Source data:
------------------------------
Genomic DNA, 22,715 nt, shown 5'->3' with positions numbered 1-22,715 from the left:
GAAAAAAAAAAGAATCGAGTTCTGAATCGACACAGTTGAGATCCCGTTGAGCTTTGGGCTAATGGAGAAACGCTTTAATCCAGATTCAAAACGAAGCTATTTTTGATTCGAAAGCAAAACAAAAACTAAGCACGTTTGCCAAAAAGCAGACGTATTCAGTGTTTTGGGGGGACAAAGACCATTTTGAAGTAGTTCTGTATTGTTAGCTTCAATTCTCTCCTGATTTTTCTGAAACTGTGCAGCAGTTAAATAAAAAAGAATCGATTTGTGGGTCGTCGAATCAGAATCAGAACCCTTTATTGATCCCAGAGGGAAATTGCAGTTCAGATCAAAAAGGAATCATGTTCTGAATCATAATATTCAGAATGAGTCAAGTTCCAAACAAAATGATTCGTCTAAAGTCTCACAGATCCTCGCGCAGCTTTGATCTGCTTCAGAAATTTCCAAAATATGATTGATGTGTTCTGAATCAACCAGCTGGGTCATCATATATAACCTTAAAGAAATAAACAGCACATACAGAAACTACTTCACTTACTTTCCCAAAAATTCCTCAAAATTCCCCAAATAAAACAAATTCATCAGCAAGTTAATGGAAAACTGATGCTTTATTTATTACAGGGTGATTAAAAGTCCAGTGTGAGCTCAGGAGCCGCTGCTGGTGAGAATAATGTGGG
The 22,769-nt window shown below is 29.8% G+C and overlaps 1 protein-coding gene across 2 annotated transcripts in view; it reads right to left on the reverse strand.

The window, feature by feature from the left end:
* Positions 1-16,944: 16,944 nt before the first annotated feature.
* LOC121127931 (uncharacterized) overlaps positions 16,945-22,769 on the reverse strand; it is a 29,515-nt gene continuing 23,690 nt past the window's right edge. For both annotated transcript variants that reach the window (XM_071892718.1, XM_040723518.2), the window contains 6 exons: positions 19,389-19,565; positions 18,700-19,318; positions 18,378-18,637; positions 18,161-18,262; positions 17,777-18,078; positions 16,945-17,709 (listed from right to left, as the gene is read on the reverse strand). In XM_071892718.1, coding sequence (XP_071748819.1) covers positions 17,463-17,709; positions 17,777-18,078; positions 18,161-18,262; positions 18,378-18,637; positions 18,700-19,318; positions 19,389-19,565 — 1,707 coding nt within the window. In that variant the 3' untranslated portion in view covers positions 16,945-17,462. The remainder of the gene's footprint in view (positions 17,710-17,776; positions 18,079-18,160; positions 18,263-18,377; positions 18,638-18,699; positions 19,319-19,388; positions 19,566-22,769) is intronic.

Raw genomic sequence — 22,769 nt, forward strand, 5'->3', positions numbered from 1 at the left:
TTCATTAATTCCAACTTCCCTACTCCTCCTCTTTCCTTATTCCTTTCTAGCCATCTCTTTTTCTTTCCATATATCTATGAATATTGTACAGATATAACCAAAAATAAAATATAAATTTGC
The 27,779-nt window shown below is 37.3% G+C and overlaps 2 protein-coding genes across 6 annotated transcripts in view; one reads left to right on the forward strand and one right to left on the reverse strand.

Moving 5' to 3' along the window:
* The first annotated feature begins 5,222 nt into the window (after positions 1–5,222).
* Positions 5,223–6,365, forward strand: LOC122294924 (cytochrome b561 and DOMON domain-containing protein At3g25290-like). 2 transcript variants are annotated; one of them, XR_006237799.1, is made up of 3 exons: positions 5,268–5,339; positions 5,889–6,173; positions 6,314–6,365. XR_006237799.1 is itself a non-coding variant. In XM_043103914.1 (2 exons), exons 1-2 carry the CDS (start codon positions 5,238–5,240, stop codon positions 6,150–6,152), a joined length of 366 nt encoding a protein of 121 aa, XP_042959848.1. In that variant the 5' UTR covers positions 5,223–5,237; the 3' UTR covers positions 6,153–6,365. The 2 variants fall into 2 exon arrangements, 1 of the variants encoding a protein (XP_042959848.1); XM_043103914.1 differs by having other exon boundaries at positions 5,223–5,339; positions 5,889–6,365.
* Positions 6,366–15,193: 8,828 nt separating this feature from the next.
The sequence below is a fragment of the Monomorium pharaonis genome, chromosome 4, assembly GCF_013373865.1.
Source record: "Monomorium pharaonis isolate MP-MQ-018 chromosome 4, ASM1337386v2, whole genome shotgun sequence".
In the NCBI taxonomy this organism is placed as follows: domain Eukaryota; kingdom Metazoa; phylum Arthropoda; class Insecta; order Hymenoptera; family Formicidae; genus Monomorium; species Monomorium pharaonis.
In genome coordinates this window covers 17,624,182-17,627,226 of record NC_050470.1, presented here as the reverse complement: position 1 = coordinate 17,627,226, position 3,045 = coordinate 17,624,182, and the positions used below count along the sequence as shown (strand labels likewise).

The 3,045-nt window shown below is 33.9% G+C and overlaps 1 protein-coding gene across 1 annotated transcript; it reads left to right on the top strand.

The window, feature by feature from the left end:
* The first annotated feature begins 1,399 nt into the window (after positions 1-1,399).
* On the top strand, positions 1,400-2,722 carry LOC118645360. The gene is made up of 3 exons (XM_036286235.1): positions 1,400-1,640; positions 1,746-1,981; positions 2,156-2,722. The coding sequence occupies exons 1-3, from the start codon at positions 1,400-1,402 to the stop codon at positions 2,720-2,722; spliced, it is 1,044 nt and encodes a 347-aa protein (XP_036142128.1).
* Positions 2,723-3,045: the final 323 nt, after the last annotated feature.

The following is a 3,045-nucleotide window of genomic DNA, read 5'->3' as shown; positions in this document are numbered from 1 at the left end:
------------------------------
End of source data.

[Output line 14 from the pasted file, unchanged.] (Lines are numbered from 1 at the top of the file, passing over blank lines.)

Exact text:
The sequence below is a fragment of the Monomorium pharaonis genome, chromosome 4, assembly GCF_013373865.1.